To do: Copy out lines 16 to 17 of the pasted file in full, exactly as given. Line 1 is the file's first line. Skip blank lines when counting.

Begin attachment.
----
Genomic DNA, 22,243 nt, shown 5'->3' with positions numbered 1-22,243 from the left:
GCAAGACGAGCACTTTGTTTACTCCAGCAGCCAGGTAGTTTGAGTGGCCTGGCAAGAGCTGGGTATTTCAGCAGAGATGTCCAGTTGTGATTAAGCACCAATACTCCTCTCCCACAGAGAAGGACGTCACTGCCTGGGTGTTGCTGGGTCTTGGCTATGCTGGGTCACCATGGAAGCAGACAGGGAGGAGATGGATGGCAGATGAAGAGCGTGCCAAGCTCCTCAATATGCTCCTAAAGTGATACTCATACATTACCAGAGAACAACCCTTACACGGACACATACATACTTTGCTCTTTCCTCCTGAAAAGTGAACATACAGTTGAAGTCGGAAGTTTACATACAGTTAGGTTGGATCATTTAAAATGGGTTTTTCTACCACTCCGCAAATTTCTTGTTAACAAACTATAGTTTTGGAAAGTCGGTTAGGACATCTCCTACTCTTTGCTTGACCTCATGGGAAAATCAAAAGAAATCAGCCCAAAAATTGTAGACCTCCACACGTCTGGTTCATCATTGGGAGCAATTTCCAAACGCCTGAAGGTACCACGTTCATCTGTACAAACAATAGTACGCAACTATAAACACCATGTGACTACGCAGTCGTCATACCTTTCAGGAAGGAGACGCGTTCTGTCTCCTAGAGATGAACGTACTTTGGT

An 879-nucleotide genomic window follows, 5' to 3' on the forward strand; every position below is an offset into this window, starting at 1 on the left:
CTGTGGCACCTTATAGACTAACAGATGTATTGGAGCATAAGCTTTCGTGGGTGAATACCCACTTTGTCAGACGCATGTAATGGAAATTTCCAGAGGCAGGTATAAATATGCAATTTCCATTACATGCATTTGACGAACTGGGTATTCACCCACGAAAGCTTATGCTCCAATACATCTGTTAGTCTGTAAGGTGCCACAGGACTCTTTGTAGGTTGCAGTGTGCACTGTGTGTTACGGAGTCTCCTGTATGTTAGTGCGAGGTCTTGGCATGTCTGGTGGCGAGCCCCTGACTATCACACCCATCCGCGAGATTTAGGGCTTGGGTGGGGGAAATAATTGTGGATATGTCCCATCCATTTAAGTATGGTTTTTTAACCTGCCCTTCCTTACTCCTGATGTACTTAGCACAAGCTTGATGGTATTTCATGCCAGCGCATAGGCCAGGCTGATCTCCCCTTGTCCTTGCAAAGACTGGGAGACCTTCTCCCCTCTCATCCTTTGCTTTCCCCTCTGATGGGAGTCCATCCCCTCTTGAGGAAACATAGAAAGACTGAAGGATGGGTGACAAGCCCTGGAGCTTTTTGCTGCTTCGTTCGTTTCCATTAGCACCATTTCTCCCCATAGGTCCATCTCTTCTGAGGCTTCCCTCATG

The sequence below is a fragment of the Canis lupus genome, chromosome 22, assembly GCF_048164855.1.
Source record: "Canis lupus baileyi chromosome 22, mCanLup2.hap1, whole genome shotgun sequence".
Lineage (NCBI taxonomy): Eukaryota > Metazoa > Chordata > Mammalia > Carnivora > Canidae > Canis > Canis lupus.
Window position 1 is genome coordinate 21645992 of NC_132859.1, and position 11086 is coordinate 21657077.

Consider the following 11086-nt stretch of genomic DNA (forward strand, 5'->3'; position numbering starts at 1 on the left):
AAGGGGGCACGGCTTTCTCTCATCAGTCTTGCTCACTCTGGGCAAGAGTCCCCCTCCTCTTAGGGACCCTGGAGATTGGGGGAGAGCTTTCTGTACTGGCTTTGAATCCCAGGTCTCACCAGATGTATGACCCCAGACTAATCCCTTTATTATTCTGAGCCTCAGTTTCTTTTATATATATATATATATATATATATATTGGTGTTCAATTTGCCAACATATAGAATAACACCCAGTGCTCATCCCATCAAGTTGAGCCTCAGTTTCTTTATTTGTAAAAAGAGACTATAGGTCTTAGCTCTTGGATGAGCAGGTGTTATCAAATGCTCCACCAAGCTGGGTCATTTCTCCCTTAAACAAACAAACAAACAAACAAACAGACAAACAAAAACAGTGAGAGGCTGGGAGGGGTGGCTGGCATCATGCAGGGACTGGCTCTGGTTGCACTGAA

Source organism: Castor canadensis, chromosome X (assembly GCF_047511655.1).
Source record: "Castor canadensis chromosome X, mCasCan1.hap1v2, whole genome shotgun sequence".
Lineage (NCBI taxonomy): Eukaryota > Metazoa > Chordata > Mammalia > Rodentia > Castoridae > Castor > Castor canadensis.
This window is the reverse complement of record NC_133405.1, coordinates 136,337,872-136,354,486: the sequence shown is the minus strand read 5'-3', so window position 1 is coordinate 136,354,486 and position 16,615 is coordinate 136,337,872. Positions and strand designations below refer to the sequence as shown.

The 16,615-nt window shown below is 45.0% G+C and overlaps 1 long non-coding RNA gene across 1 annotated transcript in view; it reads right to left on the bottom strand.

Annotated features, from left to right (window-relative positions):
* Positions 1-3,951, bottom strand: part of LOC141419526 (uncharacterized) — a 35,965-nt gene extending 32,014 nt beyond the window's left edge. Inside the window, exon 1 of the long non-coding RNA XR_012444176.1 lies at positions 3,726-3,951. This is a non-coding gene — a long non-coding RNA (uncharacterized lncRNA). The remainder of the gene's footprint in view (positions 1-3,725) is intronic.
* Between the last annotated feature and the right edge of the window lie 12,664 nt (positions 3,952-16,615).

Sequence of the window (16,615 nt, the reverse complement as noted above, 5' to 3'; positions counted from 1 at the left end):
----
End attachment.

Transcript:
Annotated features, from left to right (window-relative positions):
* Positions 1-3,951, bottom strand: part of LOC141419526 (uncharacterized) — a 35,965-nt gene extending 32,014 nt beyond the window's left edge. Inside the window, exon 1 of the long non-coding RNA XR_012444176.1 lies at positions 3,726-3,951. This is a non-coding gene — a long non-coding RNA (uncharacterized lncRNA). The remainder of the gene's footprint in view (positions 1-3,725) is intronic.